Why are you at Roosevelt (and if you are volunteering/serving somewhere at Roosevelt, where are you serving): This is the current location where, I believe, God has called my wife and I to serve.

How long have you been here: Since RCC's first Easter service in the sanctuary (Easter 2015) . . . 

How long have you been a Christian: Fifty-seven years!

Tell us something interesting we should know about your life as a Christian:  I believe our prayer life should be continuous.

Where are you from: I was born in Phoenix, raised in the San Francisco bay area, and I moved back to Phoenix in 1975.

What's your job: I challenge my health professions' university to prepare healers for the under-served (Vice President of University Partnerships, ATSU-SOMA)

What are your hobbies: Loving my grandkids, boating, sporting events, travel!

Name two things on your bucket list: To see revival!

Your favorite book: Love to read about heroes of the faith . . .

Your favorite movie: (blank)

Something that you're really praying for: See bucket list

What I Learned from Three Strangers at the First Friday Art Walk By Andrea Friedman

Last October, I coordinated a Voices for the Voiceless outreach event on RCC’s front lawn. That night, we posed the following question to over 200 Art Walk enthusiasts: “If your friend texted you ‘Hey, I’m pregnant,’ what would you say?”

We asked respondents to write their responses on a card and clip the card to a creative display for all the community to see.

The premise for this outreach was simple. In America, one in two pregnancies are unplanned, and 43%--almost half—of those pregnancies end in abortions. Statistics show isolation and shame are two of the main reasons that drive people get abortions in the U.S.But here’s the truth: isolation and shame don’t empower anyone to bring new life into this world. Community and hope do.

Our message was met with overwhelming support and understanding. Hundreds of stories were shared as friends, siblings, parents, and boyfriends resonated with the need to #standbyher.

I wanted to share with you three of the most telling responses to "Hey, I'm pregnant" we received that night.

1. "Your body. Your choice. <3"

In an eagerness to help — to remove the problem and make things right again — many are tempted to push the cheapest and seemingly easiest solution (abortion, predominantly). Such one-sided thinking doesn’t factor in the long-term implications that accompany every option she has to choose from.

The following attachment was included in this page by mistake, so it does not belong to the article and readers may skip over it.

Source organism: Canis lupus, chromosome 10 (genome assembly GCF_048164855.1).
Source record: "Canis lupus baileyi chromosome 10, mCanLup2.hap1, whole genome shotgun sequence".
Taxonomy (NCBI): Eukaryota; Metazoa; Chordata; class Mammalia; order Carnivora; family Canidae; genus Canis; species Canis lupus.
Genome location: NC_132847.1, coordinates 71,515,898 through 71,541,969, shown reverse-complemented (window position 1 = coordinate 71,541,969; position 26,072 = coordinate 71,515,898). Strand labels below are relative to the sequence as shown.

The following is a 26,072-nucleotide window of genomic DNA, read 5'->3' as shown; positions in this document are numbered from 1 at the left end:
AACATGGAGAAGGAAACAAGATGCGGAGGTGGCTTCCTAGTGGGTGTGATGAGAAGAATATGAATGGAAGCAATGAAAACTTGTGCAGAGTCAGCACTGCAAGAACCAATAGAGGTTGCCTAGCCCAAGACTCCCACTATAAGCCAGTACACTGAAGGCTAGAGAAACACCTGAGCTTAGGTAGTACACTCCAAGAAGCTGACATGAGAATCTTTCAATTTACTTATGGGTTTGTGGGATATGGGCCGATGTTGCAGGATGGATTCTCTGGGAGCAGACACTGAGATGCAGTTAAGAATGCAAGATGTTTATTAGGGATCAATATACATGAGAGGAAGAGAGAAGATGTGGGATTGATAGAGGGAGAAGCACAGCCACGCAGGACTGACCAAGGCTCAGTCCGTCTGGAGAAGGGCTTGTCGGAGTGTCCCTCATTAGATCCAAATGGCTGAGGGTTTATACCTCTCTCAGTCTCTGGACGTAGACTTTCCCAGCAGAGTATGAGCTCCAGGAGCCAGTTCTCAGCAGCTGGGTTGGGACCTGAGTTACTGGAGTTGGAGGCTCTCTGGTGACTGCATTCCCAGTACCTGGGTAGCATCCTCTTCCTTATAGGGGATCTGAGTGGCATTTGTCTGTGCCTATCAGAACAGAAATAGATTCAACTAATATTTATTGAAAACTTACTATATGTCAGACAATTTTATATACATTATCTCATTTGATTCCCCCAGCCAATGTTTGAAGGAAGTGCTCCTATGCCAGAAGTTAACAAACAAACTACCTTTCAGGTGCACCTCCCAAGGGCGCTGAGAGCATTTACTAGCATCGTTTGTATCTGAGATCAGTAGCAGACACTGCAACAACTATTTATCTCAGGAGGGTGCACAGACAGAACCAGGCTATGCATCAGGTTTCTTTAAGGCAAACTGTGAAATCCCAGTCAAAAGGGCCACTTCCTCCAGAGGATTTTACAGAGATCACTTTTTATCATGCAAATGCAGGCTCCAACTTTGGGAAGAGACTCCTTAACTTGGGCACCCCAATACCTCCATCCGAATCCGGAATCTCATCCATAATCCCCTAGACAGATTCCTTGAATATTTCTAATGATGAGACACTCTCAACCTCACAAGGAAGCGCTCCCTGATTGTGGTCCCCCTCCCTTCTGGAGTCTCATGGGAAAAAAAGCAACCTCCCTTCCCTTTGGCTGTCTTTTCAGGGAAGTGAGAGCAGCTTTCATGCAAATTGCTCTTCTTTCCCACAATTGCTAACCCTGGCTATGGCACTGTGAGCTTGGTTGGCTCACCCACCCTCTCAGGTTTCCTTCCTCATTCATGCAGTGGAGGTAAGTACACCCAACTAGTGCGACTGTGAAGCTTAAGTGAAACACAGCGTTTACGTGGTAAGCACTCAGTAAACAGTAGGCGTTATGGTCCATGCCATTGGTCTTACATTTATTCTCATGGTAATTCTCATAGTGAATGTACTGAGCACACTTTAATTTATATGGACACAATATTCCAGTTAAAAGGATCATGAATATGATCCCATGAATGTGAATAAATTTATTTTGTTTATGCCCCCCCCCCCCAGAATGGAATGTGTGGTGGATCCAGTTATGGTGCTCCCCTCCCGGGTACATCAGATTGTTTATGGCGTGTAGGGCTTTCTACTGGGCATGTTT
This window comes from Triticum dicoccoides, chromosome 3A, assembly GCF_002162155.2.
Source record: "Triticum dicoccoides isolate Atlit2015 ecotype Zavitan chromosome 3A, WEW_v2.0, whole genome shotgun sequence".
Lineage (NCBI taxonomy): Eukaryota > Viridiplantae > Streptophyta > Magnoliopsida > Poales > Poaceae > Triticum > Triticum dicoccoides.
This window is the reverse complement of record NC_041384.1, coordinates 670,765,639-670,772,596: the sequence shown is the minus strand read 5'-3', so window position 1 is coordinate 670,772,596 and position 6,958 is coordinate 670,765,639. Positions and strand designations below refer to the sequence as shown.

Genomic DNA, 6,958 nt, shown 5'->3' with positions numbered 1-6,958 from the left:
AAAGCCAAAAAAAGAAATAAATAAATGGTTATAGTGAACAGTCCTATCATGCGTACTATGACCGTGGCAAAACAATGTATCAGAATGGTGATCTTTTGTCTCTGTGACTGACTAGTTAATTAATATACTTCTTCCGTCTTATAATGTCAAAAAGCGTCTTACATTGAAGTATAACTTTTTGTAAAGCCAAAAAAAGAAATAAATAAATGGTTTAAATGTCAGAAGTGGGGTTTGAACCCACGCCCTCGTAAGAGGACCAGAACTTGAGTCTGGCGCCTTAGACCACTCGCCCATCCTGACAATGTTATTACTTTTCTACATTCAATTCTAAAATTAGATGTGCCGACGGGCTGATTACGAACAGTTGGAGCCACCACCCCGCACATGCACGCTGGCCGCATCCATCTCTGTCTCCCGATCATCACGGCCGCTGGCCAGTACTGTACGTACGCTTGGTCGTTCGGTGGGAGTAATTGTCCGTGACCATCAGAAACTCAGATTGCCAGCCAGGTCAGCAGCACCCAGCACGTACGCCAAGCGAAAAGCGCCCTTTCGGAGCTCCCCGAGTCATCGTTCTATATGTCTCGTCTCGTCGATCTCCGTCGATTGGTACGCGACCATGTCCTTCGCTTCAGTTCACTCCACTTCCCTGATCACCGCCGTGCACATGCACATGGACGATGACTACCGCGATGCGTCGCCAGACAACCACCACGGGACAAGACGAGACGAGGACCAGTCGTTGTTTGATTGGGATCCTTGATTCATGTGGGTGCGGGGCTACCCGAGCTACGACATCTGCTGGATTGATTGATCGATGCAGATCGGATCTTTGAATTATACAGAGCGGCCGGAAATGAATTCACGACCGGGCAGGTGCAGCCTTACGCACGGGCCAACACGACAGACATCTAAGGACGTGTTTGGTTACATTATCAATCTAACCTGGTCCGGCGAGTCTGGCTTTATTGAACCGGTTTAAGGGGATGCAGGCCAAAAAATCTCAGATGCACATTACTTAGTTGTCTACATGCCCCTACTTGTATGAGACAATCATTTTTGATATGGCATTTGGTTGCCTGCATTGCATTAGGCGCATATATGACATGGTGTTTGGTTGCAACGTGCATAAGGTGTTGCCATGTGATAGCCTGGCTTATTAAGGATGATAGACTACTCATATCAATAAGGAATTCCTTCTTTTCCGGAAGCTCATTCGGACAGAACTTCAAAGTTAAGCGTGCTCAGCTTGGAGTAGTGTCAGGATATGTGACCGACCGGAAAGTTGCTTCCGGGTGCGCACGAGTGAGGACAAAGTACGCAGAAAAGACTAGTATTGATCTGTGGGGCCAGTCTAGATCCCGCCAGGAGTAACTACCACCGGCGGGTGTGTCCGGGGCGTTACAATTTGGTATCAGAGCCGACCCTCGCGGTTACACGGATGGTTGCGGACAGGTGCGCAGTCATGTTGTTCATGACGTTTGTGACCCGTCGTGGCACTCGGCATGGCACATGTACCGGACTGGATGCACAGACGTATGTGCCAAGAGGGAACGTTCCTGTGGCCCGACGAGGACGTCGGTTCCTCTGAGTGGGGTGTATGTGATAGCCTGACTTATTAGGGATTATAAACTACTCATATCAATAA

This slogan was designed to encourage independence. In truth, it recommends isolation in the moment where knowledge of a supportive community is paramount.

2. "Abortion will be the biggest mistake of your life."

On the pro-life side, we often don't respond to unplanned pregnancy very well either.

In order to motivate healthy decision-making, the tendency is to forecast inevitable regret. This response also fails to offer support and is equally unhelpful.

I’ve heard many stories of church members responding to unplanned pregnancy with shaming and sexual moralism that punishes sinners instead of taking the opportunity to offer redemption and hope that overcomes every mistake (including abortion) in the power of the Gospel.

It's true: women often regret choosing abortion. But in that "Hey, I'm pregnant" moment, believers have a higher calling.

3. "Homegirl, can I be the gay uncle?"

Yes, my favorite response of the night was a joke. But let me explain why this response is so great.

First, this guy injects a bit of humor into a very dark situation. Psychologically, women facing unplanned pregnancies often go into survival mode. Dealing with the problem can become everything. Humor (or a simple "how are you feeling") can be tremendously life-giving.

Second, he looks forward to the future with excitement. Despite the overwhelming cultural narrative that unplanned pregnancy means the end of a college degree or career, he looks at her situation and sees a bright future ahead.

Lastly, he shows he isn't going anywhere. No matter what lies ahead, he's going to be right there, ready to listen and to walk with her.